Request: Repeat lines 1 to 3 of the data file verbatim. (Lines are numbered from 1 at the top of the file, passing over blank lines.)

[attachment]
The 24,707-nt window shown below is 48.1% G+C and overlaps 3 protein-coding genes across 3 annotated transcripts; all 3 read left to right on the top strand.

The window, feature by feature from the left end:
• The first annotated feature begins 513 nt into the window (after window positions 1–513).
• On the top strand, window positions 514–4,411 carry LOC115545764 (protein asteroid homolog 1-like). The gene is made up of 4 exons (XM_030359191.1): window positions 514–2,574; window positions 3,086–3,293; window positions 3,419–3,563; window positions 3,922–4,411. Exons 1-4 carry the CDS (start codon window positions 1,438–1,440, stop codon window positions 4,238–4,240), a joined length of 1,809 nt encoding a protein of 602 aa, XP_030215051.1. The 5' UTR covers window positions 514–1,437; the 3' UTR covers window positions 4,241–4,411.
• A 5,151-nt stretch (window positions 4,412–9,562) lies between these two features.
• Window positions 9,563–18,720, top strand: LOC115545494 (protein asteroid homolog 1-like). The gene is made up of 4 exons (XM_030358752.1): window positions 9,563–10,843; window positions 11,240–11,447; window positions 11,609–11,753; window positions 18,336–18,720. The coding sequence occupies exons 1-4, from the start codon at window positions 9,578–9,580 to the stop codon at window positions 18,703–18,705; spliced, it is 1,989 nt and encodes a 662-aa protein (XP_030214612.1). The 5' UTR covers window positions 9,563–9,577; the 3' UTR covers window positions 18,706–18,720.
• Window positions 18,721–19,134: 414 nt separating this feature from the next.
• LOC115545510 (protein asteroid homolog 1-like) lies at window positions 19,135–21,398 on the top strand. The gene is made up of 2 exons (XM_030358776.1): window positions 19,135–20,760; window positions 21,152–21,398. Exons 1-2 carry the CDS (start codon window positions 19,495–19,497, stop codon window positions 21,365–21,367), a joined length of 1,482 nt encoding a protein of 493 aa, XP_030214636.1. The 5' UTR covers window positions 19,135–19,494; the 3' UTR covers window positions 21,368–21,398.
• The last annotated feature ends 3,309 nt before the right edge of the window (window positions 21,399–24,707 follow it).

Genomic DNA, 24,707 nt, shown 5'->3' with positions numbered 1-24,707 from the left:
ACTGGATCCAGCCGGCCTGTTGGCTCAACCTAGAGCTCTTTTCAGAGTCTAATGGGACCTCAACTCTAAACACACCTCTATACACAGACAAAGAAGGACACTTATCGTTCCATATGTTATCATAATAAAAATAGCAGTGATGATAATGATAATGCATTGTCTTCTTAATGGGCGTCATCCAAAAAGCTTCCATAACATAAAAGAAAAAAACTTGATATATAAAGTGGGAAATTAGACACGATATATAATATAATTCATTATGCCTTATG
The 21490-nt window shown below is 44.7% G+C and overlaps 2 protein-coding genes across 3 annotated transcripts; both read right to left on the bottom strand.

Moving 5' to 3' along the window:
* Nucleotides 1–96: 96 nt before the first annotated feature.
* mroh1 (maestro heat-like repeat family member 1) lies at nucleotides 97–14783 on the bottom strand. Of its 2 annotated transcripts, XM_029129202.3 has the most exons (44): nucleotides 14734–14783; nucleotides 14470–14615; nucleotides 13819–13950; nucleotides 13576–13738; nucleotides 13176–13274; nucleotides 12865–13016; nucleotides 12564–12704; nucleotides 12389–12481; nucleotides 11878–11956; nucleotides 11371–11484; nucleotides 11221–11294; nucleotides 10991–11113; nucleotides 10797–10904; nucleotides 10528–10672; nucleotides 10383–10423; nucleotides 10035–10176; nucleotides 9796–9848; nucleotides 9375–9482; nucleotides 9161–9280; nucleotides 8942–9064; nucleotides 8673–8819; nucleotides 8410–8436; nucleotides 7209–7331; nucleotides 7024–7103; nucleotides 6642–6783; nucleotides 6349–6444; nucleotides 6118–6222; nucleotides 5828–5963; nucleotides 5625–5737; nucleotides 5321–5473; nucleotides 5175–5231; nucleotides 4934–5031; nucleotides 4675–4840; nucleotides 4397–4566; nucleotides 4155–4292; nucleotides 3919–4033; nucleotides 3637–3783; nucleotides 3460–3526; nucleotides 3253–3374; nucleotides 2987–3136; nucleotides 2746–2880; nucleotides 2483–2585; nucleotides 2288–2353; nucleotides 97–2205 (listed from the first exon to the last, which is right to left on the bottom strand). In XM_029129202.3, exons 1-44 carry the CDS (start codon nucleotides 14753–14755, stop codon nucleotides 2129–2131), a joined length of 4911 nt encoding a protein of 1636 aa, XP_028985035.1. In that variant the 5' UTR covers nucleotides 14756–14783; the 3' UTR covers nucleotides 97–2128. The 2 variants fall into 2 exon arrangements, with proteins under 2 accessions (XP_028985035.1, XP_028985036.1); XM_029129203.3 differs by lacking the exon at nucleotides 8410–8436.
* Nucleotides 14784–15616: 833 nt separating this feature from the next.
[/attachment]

The 24,707-nt window shown below is 48.1% G+C and overlaps 3 protein-coding genes across 3 annotated transcripts; all 3 read left to right on the top strand.

The window, feature by feature from the left end:
• The first annotated feature begins 513 nt into the window (after window positions 1–513).